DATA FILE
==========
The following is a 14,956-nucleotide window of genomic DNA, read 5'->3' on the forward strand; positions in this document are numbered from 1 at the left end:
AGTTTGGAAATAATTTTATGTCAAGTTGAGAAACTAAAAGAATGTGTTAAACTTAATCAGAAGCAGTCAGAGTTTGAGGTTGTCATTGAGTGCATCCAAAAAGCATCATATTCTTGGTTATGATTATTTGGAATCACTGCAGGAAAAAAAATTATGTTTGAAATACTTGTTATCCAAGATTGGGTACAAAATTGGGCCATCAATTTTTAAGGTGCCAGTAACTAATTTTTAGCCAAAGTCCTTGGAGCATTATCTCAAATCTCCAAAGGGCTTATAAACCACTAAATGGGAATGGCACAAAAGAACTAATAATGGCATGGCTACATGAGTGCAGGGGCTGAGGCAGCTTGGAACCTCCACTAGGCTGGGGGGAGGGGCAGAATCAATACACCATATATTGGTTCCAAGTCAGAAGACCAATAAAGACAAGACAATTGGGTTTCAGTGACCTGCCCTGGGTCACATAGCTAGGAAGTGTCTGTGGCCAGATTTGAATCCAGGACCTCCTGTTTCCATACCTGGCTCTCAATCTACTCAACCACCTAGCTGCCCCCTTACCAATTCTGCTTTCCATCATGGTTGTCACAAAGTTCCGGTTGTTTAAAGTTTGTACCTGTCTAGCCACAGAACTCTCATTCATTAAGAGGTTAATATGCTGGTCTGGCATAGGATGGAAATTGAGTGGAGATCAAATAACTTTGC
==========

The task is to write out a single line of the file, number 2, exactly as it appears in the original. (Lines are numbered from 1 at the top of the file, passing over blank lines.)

AGTTTGGAAATAATTTTATGTCAAGTTGAGAAACTAAAAGAATGTGTTAAACTTAATCAGAAGCAGTCAGAGTTTGAGGTTGTCATTGAGTGCATCCAAAAAGCATCATATTCTTGGTTATGATTATTTGGAATCACTGCAGGAAAAAAAATTATGTTTGAAATACTTGTTATCCAAGATTGGGTACAAAATTGGGCCATCAATTTTTAAGGTGCCAGTAACTAATTTTTAGCCAAAGTCCTTGGAGCATTATCTCAAATCTCCAAAGGGCTTATAAACCACTAAATGGGAATGGCACAAAAGAACTAATAATGGCATGGCTACATGAGTGCAGGGGCTGAGGCAGCTTGGAACCTCCACTAGGCTGGGGGGAGGGGCAGAATCAATACACCATATATTGGTTCCAAGTCAGAAGACCAATAAAGACAAGACAATTGGGTTTCAGTGACCTGCCCTGGGTCACATAGCTAGGAAGTGTCTGTGGCCAGATTTGAATCCAGGACCTCCTGTTTCCATACCTGGCTCTCAATCTACTCAACCACCTAGCTGCCCCCTTACCAATTCTGCTTTCCATCATGGTTGTCACAAAGTTCCGGTTGTTTAAAGTTTGTACCTGTCTAGCCACAGAACTCTCATTCATTAAGAGGTTAATATGCTGGTCTGGCATAGGATGGAAATTGAGTGGAGATCAAATAACTTTGC